What makes a title "pretentious"? After all, you could pronounce just about any movie's title in a mock-serious voice and make it sound like the most pompous film ever: "Ah, Foreign Correspondents! Pshaw pshaw!" But some filmmakers pick the silliest, most self-important titles for their films – which are often equally silly and self-important. Here are a few egregious examples.
- The Loss of Sexual Innocence (1999). Even without the strained title, this softcore garbage gets four stars in art house flatulence: it was directed by the insufferable Mike Figgis, its main character is a troubled film director (so it's "autobiographical"), and it even intercuts scenes of Adam and Eve as our hero looks back on his own relationships!
- Destiny Turns on the Radio (1995). Something a lot of pretentious movie titles have in common is an abundance of words, as well as abstract nouns such as dream, fate, soul, and destiny. Plus any film that has Quentin Tarantino in the cast automatically gets an "O" for "Overbearing". Oh yeah – and QT plays a character named Johnny Destiny who is a magical, Christlike figure. Oy.
- Prayer of the Rollerboys (1991). Grade-Z schlock starring Corey Haim as a futuristic roller skater. No more needs to be said about this film's quality, but it follows another rule of cinematic pretentiousness: slipping a nonce word into your title and presuming the audience already knows what you're talking about. Rollerboys?
- Dream for an Insomniac (1998). Another over-serious indie with too many words in the title, one of them "dream". It's also shot in both color and black and white – usually a bad sign – and one of the main characters is a writer.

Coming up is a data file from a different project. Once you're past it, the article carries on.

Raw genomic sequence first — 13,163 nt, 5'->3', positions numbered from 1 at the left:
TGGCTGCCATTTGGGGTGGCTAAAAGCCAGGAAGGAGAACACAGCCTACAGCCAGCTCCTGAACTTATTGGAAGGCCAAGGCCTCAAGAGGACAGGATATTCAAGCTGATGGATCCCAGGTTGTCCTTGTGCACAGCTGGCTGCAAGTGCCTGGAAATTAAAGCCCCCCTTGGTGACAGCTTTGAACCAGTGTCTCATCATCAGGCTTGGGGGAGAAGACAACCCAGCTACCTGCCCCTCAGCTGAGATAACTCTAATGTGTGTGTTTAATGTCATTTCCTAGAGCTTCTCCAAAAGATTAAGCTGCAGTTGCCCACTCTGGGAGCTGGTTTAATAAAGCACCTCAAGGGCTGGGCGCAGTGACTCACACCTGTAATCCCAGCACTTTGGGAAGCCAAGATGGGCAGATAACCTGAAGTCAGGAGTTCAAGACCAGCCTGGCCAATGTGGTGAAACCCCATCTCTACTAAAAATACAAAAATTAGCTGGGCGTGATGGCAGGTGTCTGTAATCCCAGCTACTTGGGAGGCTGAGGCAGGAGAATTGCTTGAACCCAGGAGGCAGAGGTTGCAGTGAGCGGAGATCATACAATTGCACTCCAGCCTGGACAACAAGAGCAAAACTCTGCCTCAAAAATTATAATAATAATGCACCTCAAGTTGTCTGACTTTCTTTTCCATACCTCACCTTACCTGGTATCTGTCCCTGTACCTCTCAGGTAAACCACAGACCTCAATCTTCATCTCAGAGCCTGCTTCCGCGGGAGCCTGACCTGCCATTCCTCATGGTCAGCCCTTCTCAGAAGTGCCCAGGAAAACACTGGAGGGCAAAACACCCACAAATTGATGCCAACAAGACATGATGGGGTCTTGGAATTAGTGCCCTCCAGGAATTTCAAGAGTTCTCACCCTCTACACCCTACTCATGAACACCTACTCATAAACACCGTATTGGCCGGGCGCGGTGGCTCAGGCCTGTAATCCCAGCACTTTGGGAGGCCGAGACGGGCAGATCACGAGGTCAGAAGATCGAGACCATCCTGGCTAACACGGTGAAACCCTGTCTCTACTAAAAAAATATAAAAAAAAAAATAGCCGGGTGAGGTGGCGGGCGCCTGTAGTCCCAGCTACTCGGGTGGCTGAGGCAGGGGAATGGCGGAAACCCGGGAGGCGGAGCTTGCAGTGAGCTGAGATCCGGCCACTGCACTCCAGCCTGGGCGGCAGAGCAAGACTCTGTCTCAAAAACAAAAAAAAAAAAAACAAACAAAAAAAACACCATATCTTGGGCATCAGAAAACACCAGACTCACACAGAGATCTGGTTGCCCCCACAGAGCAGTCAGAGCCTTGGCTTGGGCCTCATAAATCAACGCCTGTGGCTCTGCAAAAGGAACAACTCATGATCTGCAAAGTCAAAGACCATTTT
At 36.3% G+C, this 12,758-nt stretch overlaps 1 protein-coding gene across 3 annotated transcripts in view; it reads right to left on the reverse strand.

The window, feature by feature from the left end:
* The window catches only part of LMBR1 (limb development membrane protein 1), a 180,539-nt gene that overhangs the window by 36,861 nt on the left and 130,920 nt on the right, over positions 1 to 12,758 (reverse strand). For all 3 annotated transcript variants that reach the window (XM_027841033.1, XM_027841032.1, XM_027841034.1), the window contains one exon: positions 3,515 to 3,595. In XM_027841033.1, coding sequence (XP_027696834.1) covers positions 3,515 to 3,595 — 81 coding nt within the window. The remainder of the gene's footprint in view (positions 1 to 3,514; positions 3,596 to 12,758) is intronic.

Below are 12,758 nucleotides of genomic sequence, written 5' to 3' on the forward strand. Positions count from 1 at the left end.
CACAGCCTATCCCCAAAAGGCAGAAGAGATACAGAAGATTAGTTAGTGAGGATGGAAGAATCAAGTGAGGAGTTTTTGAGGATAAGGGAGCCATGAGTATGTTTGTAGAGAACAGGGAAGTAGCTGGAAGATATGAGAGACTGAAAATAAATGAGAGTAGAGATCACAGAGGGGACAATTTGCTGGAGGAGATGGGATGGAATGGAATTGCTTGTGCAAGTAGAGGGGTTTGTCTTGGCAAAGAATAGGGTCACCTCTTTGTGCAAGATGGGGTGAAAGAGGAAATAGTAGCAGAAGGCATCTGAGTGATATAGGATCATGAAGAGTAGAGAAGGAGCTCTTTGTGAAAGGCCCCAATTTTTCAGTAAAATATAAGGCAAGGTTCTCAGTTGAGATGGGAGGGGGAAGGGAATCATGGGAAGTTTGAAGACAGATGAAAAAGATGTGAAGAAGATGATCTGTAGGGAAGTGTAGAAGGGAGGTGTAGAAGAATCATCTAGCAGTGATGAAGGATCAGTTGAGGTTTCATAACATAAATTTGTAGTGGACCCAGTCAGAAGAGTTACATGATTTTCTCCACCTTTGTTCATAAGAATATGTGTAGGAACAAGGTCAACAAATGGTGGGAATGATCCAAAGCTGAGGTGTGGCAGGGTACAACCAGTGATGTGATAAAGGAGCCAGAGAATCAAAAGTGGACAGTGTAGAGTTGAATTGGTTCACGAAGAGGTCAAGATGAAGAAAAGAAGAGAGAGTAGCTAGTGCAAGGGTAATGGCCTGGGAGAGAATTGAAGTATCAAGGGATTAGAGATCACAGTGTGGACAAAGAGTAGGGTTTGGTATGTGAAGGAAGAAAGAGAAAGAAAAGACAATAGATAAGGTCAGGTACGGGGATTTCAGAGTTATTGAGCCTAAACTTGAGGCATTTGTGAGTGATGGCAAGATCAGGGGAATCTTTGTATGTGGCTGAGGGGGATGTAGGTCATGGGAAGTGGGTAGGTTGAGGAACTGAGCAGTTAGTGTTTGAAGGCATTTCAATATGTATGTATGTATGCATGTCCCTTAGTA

- eXistenZ (1999). This minimalistic title earns Pretentious Points for its artsy-fartsy spelling and capitalization. In this case, "eXistenZ" is the name of a virtual reality video game that starts affecting people's lives or something. David Cronenberg made this film, and he's a good filmmaker, but everybody overreaches once in a while.
- Remo Williams: The Adventure Begins... (1985). Beware of titles that use both colons and ellipses. Talk about wishful thinking: I suppose everybody at the studio was hoping the film would be such a big hit that Remo Williams: The Adventure Continues... would follow shortly. No dice. Not even with Joel Grey in yellowface as a Korean martial arts guru.
- The Myth of Fingerprints (1997). This dysfunctional family talkathon stole its title from a 1986 Paul Simon song – and Simon had his share of pretentious song titles. (I'm still waiting for the movie version of "Rene and Georgette Magritte with Their Dog After the War".)
- Can Hieronymus Merkin Ever Forget Mercy Humppe and Find True Happiness? (1969). Wow! This tongue-twister of a title might be cute for a kiddie movie, but alas, this alleged comedy is, as Leonard Maltin called it, "a Fellini-inspired mess" about a comic (writer/director/producer/composer/star Anthony "who?" Newley) looking back on his innumerable sexual conquests. Joan Collins, Newley's then-wife, was the female lead ("Polyester Poontang" – yes, really). Her career survived this bomb; Newley's, thankfully, did not.
- Metalstorm: The Destruction of Jared-Syn (1983). Here you have all the ingredients for a pretentious title: a colon, a nonce word ("metalstorm"), and a reference to something nobody has ever heard of (is "Jared-Syn" a city, a planet, a man, a cat?). Plus it's in bad 1980s 3D.